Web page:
Spring break let-down, part 1

Published 7:00 am Friday, March 30, 2018

By Deborah Craig

On an arctic-cold night in January of 1975, I was studying my libretto from the musical “Stop the World I Want to Get Off” in my dorm room, when a flyer was slipped under my door.

  “Spring Break in Bermuda! Only $300,” the paper read.

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  “7 days and 6 nights! Includes airfare, hotel, and breakfast!”

  I had never even considered a college spring break, as a warmer climate on a beach was too far away and unaffordable. For me, spring break was for going back to my small hometown, reconnecting with friends who also went home to their families, and helping with Easter dinner.

   But the price of the trip on this flyer enticed me. I already had more than that in savings from my part-time waitressing job at a nightclub. Later that evening, my roommate returned from the library with the same flyer, excited about the possibility of going. With her part-time job at Dunkin’ Donuts, she had more in savings than I did. Then my cousin called from her nearby college that night with the same news on the same trip, and asked if I would go with her. I took it all as a sign.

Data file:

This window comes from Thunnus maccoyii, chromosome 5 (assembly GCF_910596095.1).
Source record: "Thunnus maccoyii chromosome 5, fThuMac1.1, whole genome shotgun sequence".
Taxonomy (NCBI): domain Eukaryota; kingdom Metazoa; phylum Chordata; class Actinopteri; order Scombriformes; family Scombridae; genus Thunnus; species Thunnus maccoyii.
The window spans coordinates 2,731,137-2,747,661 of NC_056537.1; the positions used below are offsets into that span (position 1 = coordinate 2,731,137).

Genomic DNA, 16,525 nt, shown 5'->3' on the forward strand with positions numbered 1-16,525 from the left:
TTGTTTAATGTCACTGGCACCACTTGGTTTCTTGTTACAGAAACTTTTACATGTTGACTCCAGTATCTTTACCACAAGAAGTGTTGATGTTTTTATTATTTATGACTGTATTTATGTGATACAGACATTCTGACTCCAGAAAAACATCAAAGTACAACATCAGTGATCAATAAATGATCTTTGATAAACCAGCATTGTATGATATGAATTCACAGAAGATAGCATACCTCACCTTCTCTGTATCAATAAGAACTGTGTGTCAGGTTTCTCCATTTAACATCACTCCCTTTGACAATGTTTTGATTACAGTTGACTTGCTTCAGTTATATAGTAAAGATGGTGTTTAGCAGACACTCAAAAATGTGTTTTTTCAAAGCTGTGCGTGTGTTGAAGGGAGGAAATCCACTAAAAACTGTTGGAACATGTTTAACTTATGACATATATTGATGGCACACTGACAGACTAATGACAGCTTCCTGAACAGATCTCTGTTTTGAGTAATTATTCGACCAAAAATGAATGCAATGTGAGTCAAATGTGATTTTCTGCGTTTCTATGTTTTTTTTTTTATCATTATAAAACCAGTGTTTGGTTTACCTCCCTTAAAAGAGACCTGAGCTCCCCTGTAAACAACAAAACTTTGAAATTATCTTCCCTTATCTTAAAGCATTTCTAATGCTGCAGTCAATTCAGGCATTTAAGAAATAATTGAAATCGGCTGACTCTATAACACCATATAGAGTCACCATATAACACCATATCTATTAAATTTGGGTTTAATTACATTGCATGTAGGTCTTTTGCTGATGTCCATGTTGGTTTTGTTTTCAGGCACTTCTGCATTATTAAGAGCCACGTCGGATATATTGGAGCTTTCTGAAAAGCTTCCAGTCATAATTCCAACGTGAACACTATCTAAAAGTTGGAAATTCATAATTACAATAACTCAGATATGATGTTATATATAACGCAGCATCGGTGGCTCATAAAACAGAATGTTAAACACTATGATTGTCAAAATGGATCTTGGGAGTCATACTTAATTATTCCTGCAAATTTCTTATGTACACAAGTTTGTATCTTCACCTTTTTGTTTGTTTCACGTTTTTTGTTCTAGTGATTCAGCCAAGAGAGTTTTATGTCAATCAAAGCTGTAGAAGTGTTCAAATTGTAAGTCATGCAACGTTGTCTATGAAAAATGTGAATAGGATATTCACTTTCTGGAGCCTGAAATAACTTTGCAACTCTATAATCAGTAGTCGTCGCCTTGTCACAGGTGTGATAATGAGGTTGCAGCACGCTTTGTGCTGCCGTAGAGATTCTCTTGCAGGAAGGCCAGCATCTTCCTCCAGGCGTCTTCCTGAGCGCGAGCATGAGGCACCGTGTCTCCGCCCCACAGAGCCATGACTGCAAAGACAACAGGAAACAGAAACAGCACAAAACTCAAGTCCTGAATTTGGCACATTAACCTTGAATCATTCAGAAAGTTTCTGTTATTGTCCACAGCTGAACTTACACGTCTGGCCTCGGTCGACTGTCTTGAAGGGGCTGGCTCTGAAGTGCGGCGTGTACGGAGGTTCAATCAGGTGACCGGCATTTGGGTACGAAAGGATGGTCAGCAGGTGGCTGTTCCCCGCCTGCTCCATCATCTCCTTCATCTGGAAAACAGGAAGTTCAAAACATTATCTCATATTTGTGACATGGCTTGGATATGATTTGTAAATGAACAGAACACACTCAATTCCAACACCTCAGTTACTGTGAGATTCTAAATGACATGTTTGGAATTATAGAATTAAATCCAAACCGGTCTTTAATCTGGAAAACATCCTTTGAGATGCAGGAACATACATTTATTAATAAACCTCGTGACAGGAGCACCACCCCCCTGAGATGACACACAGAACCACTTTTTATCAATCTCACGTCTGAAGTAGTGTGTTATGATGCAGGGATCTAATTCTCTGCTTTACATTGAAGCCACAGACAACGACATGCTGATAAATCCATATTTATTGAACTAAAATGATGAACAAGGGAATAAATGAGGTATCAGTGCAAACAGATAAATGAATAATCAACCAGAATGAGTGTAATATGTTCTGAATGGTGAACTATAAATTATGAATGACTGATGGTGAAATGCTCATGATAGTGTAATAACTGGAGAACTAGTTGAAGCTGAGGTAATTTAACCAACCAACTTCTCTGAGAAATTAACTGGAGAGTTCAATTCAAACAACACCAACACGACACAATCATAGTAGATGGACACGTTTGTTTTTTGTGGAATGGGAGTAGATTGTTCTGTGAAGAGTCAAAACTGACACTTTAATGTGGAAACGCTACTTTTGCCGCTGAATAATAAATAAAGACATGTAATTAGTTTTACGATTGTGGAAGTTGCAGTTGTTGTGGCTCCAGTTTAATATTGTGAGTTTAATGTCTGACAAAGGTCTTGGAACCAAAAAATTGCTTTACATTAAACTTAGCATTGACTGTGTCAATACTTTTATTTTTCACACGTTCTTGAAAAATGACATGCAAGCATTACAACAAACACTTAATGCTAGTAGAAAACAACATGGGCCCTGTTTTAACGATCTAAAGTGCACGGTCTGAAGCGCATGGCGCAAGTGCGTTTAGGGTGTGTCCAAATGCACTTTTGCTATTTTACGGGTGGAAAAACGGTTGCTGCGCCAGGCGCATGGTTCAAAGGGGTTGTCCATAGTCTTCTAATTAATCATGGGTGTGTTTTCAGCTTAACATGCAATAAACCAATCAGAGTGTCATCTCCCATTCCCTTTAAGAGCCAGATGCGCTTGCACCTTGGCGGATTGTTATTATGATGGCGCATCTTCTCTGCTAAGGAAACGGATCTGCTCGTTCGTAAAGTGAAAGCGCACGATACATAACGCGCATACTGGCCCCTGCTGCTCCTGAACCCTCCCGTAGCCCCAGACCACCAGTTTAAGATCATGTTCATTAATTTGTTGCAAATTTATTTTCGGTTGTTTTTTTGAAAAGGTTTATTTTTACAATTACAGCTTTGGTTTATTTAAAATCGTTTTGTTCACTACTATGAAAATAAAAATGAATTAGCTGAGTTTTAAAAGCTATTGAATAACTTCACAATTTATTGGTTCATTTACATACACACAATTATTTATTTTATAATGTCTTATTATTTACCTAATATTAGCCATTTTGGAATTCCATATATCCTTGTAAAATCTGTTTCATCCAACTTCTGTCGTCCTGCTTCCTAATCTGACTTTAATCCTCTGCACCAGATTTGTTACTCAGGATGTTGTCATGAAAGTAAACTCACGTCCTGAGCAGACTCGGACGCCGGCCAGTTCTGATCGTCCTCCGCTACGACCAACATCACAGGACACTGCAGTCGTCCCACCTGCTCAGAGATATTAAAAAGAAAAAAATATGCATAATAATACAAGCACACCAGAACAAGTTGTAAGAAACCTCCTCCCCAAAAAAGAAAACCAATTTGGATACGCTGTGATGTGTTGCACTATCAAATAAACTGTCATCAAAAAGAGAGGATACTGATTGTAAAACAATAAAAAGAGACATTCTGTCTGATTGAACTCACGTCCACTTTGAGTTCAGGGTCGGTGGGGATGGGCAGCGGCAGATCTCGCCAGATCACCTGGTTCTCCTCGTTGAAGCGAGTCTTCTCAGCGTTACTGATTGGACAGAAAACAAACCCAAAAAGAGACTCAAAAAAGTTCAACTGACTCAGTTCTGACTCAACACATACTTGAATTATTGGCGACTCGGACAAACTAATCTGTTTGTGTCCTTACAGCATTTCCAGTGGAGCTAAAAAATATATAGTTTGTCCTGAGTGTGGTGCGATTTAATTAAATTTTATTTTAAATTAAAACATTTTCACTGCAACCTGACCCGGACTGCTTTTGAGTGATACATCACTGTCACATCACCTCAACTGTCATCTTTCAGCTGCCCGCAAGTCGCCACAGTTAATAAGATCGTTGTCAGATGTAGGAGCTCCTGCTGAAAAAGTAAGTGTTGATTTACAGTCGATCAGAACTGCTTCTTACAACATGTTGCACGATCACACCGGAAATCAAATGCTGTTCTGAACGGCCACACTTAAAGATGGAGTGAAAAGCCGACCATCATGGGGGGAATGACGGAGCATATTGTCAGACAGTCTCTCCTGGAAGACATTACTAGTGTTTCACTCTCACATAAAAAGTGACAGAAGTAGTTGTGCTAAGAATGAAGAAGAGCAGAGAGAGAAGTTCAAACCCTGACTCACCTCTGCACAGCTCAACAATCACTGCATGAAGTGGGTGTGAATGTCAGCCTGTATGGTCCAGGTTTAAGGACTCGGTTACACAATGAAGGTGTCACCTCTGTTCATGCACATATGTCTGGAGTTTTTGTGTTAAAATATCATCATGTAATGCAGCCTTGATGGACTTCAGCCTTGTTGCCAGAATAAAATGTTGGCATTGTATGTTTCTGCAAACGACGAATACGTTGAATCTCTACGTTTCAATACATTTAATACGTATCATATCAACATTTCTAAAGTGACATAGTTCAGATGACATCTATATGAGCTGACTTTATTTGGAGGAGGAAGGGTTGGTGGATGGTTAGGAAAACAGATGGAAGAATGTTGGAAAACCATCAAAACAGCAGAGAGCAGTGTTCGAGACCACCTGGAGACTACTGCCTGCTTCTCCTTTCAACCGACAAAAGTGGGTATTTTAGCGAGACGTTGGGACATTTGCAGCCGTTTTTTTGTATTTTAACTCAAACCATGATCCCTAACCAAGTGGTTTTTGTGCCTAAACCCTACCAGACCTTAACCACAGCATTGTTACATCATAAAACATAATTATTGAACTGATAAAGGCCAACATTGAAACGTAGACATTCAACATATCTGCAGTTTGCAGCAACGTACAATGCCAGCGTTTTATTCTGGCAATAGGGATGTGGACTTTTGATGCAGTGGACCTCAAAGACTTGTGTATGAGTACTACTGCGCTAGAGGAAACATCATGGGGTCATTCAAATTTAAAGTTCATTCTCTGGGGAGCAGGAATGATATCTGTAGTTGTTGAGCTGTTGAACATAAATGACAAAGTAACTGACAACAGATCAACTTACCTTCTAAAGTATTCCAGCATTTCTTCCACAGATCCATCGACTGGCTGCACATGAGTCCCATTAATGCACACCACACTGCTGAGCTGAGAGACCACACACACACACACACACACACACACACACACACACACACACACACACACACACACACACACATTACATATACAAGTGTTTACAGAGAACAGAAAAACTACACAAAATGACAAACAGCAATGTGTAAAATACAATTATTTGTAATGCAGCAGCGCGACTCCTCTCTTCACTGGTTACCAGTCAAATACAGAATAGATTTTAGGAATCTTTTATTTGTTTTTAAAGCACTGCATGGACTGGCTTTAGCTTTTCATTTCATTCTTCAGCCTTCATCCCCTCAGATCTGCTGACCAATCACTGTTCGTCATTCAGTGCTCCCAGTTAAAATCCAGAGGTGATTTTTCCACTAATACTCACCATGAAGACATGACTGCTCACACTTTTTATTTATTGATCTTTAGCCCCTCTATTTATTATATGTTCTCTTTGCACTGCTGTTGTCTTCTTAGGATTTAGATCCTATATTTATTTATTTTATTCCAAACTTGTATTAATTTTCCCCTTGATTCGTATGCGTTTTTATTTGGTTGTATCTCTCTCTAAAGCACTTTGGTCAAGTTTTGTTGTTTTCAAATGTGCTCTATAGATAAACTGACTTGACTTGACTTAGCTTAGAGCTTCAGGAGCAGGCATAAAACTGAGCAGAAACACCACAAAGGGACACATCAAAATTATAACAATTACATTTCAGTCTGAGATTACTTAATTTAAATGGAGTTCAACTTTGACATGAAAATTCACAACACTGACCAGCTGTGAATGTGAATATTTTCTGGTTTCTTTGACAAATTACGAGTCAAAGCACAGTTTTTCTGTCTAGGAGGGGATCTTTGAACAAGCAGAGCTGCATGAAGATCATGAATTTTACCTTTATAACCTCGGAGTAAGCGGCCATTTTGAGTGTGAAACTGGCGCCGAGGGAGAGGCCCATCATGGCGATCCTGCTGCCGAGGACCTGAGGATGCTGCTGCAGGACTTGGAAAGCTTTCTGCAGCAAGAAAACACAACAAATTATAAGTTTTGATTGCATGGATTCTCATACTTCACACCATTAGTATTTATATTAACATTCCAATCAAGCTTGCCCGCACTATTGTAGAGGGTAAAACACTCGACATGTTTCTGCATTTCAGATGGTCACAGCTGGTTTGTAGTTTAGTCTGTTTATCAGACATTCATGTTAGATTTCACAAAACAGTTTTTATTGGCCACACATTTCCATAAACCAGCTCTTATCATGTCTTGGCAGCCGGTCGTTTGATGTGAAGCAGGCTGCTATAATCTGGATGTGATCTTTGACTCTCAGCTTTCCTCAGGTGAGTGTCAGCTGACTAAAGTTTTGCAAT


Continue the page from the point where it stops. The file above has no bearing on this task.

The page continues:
So, three months later, on Maundy Thursday, with the blessings of our respective parents and a little extra money from them for expenses and a few new clothes, the four of us, my roommate, my cousin, her roommate, and I, boarded the largest jumbo jet I’ve ever seen or flown. From Boston’s Logan Airport, we flew the three hours to Bermuda.

   Being a complete romantic about love, as in meeting the perfect guy at a beach, a shop, or at a cafe, in a tropical paradise, my most ardent hope for spring break was to meet boys; maybe meet someone for a romance that would continue once returning home. Such an enviable scenario that would be at my small women’s college.

  So when I noticed on the flight of 400 or so of us, that the girls outnumbered the guys at least 5 to 1, I wasn’t concerned at all. There were probably flights carrying large travel groups of fraternities on other flights. That’s what I thought when the four of us checked in that afternoon in a small room at the Bermudiana in downtown Hamilton, and took the little golf cart shuttle to the beach, a place as beautiful as the day was warm and brilliantly blue.

We lay our towels on the sand and became re-acquainted with summer, something that back home would not arrive until mid-June.

See part two in next week’s Item.